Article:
We all know the arts are bad at being inclusive, we all (hopefully) read Create’s Panic Report and were able to intellectually understand the importance of throwing the doors open; but I now think we need to actually fucking ask ourselves sincere, critical questions about how we logistically do that, and more importantly, we need to re-up on why we’re doing it. As public spaces and services close, their funding cut to the bone, as the state withdraws and starves it outer edges, galleries and the arts are increasingly talking to a smaller and smaller audience, while remaining one of the few public sector spaces that regularly receive a considerable amount of funding - be it public or private. What is their social responsibility here - really, what is it? I leave the Chisenhale panel as quickly as I can, my face is hot, my collarbone flushed and embarrassed. I’m hungry; but I’ve got a pot of Mango&Lime from Pret in my jacket pocket. I get on the bus, sit on the top deck, the seat at the front on the right, just above the driver. The arts could be changing the shape of society; could be providing a safe, nurturing space, giving back, facilitating the fucking creative expression, or just channelling some energy into something productive or generative, for a community that’s facing a London that is increasingly hostile to its existence. The arts could be nurturing them, and it would only benefit us; the only thing we’d get back is more cultural output, more culturally engaged viewers. We could be genuinely accommodating, inclusive, expansive in how we define ourselves; all it would take is the relinquishing of <some> power, some resources, redistributing things that are clustered in tight concentration on one end. I pop open the pot of Mango&Lime, pull a fork out of the same pocket, squeeze the lime quarter over the mango chunks and jiggle them around a bit before I stab the smallest one with my fork and raise it to my mouth. Why don’t they just swap funding?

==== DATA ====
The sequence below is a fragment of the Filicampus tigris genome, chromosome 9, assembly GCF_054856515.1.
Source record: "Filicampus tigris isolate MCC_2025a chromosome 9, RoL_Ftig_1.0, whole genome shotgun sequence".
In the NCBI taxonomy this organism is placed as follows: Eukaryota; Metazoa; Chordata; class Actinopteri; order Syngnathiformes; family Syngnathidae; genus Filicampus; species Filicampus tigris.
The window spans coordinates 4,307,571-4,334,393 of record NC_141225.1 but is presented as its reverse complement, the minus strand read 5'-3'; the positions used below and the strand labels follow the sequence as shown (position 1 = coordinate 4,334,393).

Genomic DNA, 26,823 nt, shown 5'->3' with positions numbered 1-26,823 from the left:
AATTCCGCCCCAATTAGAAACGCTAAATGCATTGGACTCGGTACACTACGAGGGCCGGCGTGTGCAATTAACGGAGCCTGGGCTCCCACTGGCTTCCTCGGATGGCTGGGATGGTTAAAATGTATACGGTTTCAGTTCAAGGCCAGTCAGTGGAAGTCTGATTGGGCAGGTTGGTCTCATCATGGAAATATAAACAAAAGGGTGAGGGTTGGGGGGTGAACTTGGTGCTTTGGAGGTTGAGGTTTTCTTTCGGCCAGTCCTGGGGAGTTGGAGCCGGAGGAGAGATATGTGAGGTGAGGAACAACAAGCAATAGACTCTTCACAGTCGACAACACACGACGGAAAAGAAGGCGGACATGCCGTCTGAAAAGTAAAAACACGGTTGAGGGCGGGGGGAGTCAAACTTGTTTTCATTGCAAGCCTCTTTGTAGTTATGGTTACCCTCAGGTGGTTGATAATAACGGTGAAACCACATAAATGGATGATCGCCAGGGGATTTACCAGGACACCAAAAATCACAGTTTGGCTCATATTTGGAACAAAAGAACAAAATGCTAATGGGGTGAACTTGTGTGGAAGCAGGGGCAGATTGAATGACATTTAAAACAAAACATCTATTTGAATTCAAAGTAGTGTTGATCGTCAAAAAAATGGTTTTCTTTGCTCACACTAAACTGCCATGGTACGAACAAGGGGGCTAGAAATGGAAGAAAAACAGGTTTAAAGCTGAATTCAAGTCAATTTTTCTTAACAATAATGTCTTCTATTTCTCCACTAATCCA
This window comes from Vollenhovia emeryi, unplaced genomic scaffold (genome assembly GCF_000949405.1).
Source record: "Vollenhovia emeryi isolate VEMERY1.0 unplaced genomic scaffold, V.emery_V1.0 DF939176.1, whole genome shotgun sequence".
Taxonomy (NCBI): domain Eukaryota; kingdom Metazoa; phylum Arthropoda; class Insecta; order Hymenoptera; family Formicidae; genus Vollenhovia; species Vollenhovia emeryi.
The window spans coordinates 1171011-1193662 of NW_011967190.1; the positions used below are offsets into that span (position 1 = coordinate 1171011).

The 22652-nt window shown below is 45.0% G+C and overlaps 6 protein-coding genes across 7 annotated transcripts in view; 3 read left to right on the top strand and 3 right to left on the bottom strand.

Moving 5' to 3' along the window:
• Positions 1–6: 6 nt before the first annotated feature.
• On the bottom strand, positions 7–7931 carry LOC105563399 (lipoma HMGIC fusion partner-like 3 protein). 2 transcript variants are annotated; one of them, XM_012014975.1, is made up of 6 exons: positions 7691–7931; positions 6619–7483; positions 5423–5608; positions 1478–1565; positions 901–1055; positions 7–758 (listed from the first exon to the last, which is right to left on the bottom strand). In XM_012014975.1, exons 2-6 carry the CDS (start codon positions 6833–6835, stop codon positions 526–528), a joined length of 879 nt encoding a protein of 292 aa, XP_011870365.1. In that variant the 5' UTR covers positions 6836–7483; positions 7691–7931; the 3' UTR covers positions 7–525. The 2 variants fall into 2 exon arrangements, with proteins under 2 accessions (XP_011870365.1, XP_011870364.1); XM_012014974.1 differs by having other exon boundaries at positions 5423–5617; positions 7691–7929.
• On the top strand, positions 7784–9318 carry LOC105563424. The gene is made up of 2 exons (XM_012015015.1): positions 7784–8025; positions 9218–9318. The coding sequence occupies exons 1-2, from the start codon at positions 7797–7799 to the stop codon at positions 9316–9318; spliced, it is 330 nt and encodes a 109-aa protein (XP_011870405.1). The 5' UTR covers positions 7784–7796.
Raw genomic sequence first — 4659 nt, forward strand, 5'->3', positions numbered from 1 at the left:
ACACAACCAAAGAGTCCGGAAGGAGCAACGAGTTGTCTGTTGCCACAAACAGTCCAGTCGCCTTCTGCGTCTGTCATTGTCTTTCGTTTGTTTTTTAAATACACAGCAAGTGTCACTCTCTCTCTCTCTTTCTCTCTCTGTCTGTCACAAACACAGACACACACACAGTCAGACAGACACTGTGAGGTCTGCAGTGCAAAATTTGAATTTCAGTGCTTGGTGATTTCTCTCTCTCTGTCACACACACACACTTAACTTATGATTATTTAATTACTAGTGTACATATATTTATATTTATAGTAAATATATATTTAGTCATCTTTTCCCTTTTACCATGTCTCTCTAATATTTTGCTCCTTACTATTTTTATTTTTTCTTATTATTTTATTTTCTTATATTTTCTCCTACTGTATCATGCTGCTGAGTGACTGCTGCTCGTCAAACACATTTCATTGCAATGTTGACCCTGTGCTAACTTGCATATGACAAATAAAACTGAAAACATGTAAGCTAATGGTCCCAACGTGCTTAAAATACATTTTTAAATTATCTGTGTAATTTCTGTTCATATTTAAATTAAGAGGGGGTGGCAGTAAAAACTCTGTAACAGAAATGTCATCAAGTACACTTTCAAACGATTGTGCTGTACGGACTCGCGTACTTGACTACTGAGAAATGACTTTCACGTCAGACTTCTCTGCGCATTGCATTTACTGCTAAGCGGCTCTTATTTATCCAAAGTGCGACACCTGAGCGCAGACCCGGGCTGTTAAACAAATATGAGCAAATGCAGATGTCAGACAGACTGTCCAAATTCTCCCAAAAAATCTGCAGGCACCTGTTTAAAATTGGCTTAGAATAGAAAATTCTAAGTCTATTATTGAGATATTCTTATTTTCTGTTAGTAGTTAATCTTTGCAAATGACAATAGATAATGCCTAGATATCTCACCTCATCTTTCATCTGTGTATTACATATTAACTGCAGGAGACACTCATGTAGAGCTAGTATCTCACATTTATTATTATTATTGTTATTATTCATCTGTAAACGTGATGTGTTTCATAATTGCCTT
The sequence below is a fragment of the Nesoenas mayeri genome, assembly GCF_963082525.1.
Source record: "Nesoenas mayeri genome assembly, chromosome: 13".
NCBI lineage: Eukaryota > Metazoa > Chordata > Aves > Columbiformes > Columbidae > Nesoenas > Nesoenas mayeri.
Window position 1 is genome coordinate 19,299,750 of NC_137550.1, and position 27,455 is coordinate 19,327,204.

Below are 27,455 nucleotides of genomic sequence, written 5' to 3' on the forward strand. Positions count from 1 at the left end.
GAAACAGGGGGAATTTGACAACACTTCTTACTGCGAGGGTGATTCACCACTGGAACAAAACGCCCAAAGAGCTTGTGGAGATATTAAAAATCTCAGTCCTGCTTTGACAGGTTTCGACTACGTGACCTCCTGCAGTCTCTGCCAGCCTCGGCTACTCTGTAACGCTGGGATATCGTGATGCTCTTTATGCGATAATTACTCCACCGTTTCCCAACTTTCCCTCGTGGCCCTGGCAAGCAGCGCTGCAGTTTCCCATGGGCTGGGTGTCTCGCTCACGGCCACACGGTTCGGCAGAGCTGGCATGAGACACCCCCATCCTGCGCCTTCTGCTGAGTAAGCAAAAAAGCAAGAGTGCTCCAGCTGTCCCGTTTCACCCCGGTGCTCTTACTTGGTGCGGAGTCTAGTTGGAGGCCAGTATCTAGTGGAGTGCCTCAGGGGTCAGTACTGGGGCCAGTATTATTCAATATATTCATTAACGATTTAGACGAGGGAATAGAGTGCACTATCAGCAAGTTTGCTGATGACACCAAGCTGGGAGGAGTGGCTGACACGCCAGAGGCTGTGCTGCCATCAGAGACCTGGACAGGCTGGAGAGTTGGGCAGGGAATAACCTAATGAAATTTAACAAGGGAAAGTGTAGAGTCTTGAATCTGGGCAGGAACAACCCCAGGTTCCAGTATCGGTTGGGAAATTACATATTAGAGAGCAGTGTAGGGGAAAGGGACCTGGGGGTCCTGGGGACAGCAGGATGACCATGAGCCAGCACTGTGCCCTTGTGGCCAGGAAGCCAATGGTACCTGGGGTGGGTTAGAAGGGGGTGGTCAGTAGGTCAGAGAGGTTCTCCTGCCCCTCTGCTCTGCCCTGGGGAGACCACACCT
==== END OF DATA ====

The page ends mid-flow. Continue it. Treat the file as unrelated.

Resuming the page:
{ the only reason The White Pube can still exist is because some of our readers choose to support us each month via Patreon. We sometimes do talks n other jobs but Patreon is how we get paid for the actual writing here - the reviews, art thoughts and so on. it’s important to us to stay independent critics without ties to big funders or institutions, public or private. thank you for being our old timey patrons - we’ll do our best to produce quality output; write stuff that is thoughtful and sincere }